Once upon a time in the rolling hills of Switzerland, there lived an artist. Not just any artist, he was responsible for some of the most internationally recognizable "dark" art of our times. He had the uncanny ability to literally put faces upon his own fears, somehow channeling many of our own in the process, and rendering the images through paint, sculpture and other mediums.
Born Hans Ruedi Giger on Feb. 5, 1940, in the south-eastern Swiss town of Chur, his fertile imagination began to show itself when, as a child, his chemist father handed him a skull. Though "holding death in your hand" frightened him, young Giger dealt with his fear by dragging the skull around the town by a string. Other brushes with overcoming his fears included regular visits to a mummy in the basement of a local museum which had terrified him at first. His nightmares ultimately led to his beginnings as an artist, in spite of his father’s desire for him to follow in his footsteps by going to pharmacy school. Instead, Giger moved to Zürich in 1962, where he studied architecture and industrial design at the School of Applied Arts until 1970. He began to experiment first with ink and later worked predominantly in airbrush, creating images of humans and machines linked together in "biomechanical" and profound eroticism, for which he is renowned.
His art is reflective of the man, but also of the world and the possibility that these images, while ultimately disturbing for some may be a portent of what is to come. After all, aren’t we so tied to our machines and devices that we are already almost one with them?
The art itself is magnificent in execution and astoundingly detailed, and it is certainly not a stretch of the imagination that one might think the hieroglyphs etched everywhere including floors, walls and ceiling of the H.R. Giger Museum and Bar are an original language containing messages from beyond. After all, this is the man who invented the mother of all monsters from egg to slithering slimy endoparasitoid extra-terrestrial species in the movie Alien, for which he won an Oscar in 1980 for Best Achievement in Visual Effects. His 1977 book Necronomicon had provided the vehicle to bring director Ridley Scott to his door to commission him for the job. Giger's other well-known film work includes his designs for Poltergeist II, Aliens, Alien3, Alien: Resurrection and Species. One of the disappointments in his career was his unused work on designs for the Alejandro Jodorowsky adaptation of the Frank Herbert novel Dune which stalled and was later made into an adaptation by David Lynch. Giger was also uncredited in the movie theater version of Alien3, an error which was brushed off by the studio but never corrected.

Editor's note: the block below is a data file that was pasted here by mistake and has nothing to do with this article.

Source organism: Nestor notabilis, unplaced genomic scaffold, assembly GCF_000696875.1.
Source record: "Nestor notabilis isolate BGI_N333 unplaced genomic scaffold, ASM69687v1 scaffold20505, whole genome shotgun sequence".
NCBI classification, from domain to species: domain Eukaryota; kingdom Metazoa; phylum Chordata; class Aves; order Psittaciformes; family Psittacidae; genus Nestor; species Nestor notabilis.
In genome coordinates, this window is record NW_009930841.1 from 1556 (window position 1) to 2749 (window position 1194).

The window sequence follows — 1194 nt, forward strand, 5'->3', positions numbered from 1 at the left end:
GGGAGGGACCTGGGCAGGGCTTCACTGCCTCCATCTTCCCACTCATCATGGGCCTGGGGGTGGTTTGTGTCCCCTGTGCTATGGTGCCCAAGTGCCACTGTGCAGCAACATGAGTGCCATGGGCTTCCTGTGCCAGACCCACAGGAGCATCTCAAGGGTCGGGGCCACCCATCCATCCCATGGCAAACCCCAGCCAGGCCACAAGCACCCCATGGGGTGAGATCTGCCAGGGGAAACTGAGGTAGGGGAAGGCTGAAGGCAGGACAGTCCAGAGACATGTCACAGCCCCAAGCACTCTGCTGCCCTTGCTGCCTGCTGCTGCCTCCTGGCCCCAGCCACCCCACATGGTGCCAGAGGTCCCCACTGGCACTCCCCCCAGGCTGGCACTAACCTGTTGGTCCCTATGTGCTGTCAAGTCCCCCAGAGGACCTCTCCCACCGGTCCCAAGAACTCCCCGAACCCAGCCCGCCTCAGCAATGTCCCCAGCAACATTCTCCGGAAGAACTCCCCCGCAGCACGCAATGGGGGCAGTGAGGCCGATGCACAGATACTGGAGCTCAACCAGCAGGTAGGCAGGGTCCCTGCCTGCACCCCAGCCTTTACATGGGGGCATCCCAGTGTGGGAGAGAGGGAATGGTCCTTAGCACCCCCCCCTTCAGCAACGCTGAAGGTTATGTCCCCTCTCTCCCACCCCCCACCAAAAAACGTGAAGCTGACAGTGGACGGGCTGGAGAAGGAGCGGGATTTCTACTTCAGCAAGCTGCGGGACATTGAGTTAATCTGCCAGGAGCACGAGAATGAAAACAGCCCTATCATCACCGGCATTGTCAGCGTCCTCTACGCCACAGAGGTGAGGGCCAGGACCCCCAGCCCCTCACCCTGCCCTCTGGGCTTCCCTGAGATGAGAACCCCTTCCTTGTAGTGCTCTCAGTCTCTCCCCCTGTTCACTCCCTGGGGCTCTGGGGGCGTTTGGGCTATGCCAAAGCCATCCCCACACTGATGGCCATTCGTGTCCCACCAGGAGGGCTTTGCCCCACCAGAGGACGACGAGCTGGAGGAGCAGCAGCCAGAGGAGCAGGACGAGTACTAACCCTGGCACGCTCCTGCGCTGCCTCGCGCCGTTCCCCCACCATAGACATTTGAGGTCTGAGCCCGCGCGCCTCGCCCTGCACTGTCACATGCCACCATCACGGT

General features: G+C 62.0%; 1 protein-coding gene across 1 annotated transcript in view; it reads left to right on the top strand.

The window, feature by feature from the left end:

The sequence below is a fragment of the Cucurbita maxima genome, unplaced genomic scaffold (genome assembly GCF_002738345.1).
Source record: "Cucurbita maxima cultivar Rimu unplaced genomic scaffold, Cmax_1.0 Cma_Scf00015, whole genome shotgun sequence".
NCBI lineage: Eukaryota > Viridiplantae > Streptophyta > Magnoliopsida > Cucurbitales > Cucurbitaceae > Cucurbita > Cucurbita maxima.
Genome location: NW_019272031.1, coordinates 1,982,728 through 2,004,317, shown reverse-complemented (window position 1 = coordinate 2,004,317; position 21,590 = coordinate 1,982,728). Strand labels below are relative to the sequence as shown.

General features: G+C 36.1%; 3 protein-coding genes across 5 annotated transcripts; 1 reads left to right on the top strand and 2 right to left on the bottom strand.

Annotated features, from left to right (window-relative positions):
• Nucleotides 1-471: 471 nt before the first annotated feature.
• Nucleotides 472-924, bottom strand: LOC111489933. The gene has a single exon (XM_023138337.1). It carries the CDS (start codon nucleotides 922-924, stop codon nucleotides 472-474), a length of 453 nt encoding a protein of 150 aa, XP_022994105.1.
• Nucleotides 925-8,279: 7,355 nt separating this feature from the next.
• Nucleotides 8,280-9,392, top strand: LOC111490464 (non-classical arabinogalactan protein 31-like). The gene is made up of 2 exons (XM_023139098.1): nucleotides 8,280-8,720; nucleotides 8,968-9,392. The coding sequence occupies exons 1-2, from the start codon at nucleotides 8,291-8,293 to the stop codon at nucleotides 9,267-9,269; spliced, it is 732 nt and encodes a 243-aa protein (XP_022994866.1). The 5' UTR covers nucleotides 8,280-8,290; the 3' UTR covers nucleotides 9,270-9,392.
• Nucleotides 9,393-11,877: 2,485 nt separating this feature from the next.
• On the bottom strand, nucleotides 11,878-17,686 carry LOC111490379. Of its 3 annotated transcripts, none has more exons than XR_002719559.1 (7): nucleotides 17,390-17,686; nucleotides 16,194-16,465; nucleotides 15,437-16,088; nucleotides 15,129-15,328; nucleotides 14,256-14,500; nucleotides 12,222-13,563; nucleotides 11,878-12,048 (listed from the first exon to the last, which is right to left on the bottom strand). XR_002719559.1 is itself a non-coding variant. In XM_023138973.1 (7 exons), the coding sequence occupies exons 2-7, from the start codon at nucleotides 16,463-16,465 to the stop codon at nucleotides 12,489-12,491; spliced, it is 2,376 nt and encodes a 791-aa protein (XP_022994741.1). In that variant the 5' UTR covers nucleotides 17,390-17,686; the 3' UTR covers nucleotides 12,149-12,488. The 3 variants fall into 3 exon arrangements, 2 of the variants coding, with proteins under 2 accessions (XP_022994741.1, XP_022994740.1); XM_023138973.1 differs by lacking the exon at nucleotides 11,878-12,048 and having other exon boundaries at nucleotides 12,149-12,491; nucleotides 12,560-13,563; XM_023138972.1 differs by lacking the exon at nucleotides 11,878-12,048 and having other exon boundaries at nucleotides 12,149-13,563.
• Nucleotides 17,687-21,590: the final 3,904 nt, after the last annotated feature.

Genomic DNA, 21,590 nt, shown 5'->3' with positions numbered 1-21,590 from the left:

Then there were the iconic record sleeves. The one he designed for Debbie Harry's Koo Koo featured the singer with spears cutting through her face. The poster insert for the Dead Kennedys' Frankenchrist prompted an obscenity trial, and he also designed the cover for Emerson Lake & Palmer's 1973 album Brain Salad Surgery.
In an interview with Belinda Sallin, director of "Dark Star," the most in depth documentary of the artist to date, she said "H.R. visualizes fears in such a way that after awhile, if we engage them, we no longer have to fear them, but we can accept them. I think it’s extraordinary how Hansruedi could depict the duality of existence: death and birth, Eros and Thanatos, everything being one and mutually dependent."
Regarding Giger's personal life, he purportedly had several muses while in the creative throes, the original being his first great love, Swiss actress Li Tobler. They lived an open artist lifestyle in the beginning, squatting in condemned buildings until a small inheritance allowed Giger to buy a "proper" residence. Li was the focus of a number of Giger’s iconic paintings until she committed suicide in 1975. He married Mia Bonzanigo in 1979, but soon divorced.
H. R. Giger passed away on May 12, 2014, at the age of 74. He is survived by his second wife, Carmen Scheifele-Giger, who is the Director of the H.R. Giger Museum.
He leaves an undeniable legacy that inspires pilgrimages to his museum, bar and anything one can find on the Internet. His art makes us think, and in some ways, examine our fears of the unknown and unimaginable that lurk in shadows of our own making.